Leaders: Time for some answers, Ed Miliband

Labour leader Ed Miliband is remaining tight-lipped on a potential deal with the SNP. Picture: Michael Gillen
Labour leader Ed Miliband is remaining tight-lipped on a potential deal with the SNP. Picture: Michael Gillen
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ED MILIBAND today makes his keynote speech at Scottish Labour’s annual conference with the party in unprecedented turmoil.

The SNP surge in the polls since the independence referendum shows no sign of abating, and if replicated on 7 May will wipe most Scottish Labour MPs off the electoral map.

Mr Miliband needs to set the record straight on his attitude to a deal with the Nationalists

The result, somewhat predictably, has been Scottish Labour MPs turning on each other, and on their leaders, both Mr Miliband and the new Scottish leader, Jim Murphy.

To call this a civil war is perhaps doing it too much of a compliment. This is blind panic, with little discernible intellectual coherence.

It has manifested itself in arguments over where the party should concentrate its scarce financial resources, or if it should concentrate them at all.

This week’s constituency polls by Lord Ashcroft deepened the panic when it became clear the SNP surge was not limited to areas of Scotland where the Yes campaign did particularly well.

As this newspaper reported earlier this week, some MPs are urging the party to write off the chances of holding on to any of its seats in Glasgow and instead concentrate on the east-coast seats that are now deemed also to be at risk.

Some Labour MPs deduce that the problem is Mr Miliband’s reluctance to rule out a deal with the SNP, leading some voters to conclude a vote for the SNP will have the same result as a vote for Labour.

As some Labour insiders have acknowledged, the main difficulty here is that many of the party’s MPs never saw this coming. They witnessed the SNP’s Holyrood landslide in 2011, and the Yes vote’s 45 per cent in 2014, and failed to recognise this as a gathering wave. Scottish Labour MPs are the holidaymakers standing rooted in the shallows on the beach, wearing their water wings, watching the tsunami rise over their heads and blot out the clouds. Into this chaos now walks Mr Miliband, and there is a weight of expectation on his shoulders.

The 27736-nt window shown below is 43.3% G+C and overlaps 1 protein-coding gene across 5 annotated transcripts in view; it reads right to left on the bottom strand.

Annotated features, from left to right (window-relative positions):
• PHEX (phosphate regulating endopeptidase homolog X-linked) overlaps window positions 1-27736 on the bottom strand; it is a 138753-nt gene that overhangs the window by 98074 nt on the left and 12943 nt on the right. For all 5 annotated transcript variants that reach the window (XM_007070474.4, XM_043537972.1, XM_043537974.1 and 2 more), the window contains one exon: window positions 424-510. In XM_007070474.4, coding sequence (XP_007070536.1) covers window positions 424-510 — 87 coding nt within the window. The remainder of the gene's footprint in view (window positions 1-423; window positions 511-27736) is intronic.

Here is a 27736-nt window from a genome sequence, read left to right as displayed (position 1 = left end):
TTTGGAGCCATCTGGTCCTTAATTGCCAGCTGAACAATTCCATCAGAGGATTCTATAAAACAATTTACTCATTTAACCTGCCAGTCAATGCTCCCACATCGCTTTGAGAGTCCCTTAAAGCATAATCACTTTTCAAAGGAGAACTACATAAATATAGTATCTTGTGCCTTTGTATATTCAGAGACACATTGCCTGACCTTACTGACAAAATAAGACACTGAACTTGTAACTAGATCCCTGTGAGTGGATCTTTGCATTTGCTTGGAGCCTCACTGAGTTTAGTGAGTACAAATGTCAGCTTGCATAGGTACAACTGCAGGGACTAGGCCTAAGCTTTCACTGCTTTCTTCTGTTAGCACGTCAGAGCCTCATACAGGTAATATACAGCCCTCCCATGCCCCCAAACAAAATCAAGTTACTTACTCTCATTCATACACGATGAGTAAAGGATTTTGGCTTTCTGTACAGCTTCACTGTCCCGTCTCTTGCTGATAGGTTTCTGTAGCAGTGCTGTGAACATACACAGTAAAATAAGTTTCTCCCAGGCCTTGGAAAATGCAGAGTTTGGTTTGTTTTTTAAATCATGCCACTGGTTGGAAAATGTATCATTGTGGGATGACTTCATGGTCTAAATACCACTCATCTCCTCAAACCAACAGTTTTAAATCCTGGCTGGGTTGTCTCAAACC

These days Scottish Labour is a far more autonomous party than it used to be. Although on funding, for example, it is still largely beholden to the UK party, in policy respects it has declared its independence, with Mr Murphy seemingly being true to his word that Scottish party policy will be decided in Scotland, with no veto from the UK leadership.

The problem, however, is that the contest in May is not a Scottish election. It is a UK election, and one of the key issues for Scottish Labour is the potential for a post-election deal between the SNP and Mr Miliband. As such, this is one crucial aspect of the Scottish political debate that is out of Mr Murphy’s hands.

Mr Miliband needs to set the record straight on his attitude to a deal with the Nationalists. It is not just his MPs who want an answer: the Scottish public needs to know as well.

Bank that likes to say yes – to itself

IT IS not only the Edinburgh tram that stops at Royal Bank of Scotland’s headquarters at Gogarburn – it seems the gravy train stops there as well.

How many times have we heard RBS senior management intone that the days of the give-away bonus culture were over, and that a bank in public ownership owed it to the taxpayers to show restraint?

It was said by chief executive Stephen Hester when he was clearing up the mess left by Fred Goodwin, and it was heard again when Mr Hester was replaced by Ross McEwan. Apparently, this was all just empty words, signifying nothing.

Yesterday it was announced that the bank paid 72 employees £1m or more in 2014 – exactly the same number as were given that size of bonus in 2013. The gravy train pulling in to Gogarburn is just as busy as it was.

What is all the more galling is that RBS did this while trumpeting that it was at the “leading-edge of reform” on reducing banker remuneration.

The kindest thing to say about this claim is that it does not appear to be fully rooted in the soil of truth. There are less kind alternatives that will no doubt come readily to readers’ minds.

Sandy Crombie, chairman of the RBS’s group performance and remuneration committee, was yesterday quoted as saying: “The committee must balance the views of our stakeholders with our duty to reward our people fairly, and our responsibility to ensure we are running a commercial business with the best available talent.”

A commercial business, yes, but one that is 80 per cent owned by the government.

When will RBS learn that it now answers to the taxpayer?


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